2015 Summary Report

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2015 Summary Report

July 19, 2017 Reports 0

3 February 2016


The Future Generation Fund (FGF) is now in its fourth decade of operations. Wars, economic cycles and illnesses have not stopped its progress. There are no paid staff officers. The administration budget is kept to a minimum, as its PR efforts are even shallower. And for all that, the fund continues to make a significant difference to peoples’ lives in Jerusalem and other areas.


While we wait for the final audit, it seems that contributions received may be slightly down, compared to 2014. Part of that may be explained by some late contributions that will be recorded in 2016.

FGF has helped at least 200 cases during the year. That averages out at about 18 files a month. Most have been verified by a social worker or equivalent. And as ever, much of the effort is concentrated towards the younger members of society.

However, we urge our readers to look beyond the basic stats.

FGF looks to help those who fall between the gaps. By contributing to just one member (of what is often a large) family, the whole social group can benefit. For example, by sponsoring extra curricula activities, a parent may then be able to have time to earn more. That is why the work of the fund is so critical.


When examining a case file, the fund employs three key criteria:

  • The basic facts need to be supported by relevant documentation, usually provided by a field worker.
  • As far as possible, the fund will ensure that the family pays a token amount towards the request.
  • Parents have shown a willingness to be a part of the employment market.


In the past, we have detailed a number of individual stories that have highlighted the overall work of the fund. This year, we have chosen to list some of the typical requests that we have supported.

A 1,000nis was provided for a 9 year old depressive girl to have riding therapy, the daughter of a single mother and the father is an alcoholic.

  • The fund paid for a 32 year old single mother of three to learn to become a medical secretary. All of the children have health and social disorders.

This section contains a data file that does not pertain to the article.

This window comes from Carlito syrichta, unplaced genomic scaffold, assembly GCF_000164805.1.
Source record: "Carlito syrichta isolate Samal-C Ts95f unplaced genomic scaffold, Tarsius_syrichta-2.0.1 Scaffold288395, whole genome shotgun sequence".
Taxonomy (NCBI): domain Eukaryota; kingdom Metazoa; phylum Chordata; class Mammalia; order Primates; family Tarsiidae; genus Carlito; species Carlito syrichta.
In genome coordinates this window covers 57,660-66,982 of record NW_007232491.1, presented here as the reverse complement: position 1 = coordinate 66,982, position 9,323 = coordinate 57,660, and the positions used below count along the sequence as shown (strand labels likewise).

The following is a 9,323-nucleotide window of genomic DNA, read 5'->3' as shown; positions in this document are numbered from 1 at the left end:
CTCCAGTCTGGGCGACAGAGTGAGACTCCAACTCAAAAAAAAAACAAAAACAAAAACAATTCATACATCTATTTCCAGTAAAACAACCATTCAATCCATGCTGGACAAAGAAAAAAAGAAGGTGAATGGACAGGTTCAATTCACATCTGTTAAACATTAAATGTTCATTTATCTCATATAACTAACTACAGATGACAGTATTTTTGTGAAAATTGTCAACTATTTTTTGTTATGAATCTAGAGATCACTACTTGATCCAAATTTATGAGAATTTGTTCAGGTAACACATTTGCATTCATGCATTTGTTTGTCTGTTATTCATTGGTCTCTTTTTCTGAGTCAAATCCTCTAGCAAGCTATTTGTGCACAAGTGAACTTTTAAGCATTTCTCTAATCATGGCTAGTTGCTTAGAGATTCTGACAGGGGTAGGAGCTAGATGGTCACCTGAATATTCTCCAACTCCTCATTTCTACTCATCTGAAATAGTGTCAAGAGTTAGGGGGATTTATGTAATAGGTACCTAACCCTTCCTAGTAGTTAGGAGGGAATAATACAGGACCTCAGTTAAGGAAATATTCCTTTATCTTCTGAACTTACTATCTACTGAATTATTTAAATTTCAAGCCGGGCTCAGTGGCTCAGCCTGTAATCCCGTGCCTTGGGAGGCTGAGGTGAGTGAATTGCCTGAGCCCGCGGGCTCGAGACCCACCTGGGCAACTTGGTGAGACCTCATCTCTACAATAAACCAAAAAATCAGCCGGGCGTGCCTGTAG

• A musical organ was purchased (1,000nis) for an 8 year old child, who suffers from severe depression, in a family of four children with onerous financial debts.
  • On several occasions (1,500 nis each), the fund has contributed to the costs of cognitive tests. These are critical in order for children to receive extra support at school and in exams.
  • The fund has approved several requests (about 1,000 nis each) to enable children to receive extra tuition before bagrut exams – 16 to 18 year olds.
  • The parents of a child with severely limited eye sight and confined to a wheel chair were given 1,500 nis to purchase a special computer screen.
  • 1,500 nis rent subsidy was given to a mother with young children, who had to flee as the father was deemed violent.
  • A father had recuperated from drug addiction, raising three young children. He was given 1,500 for food and clothing.

And so the list goes on. For each case approved, around two are rejected. About half of these are because we simply do not have the resources.

On a positive note, having expanded the committee over the past 18 months, the work burden is shared out more evenly. Hopefully, this trend will continue into 2016 and will enable us to maintain our high standards.

The Future Generation Fund knows that you have a choice. That is why we are determined to ensure that the “return on your investment” is as great as possible, both in terms of keeping our running costs  to a minimum and also ensuring that as many families as possible can benefit.

The committee takes this opportunity to thank all of our donors and we hope that you can remain loyal and supportive of our work through the next twelve months.

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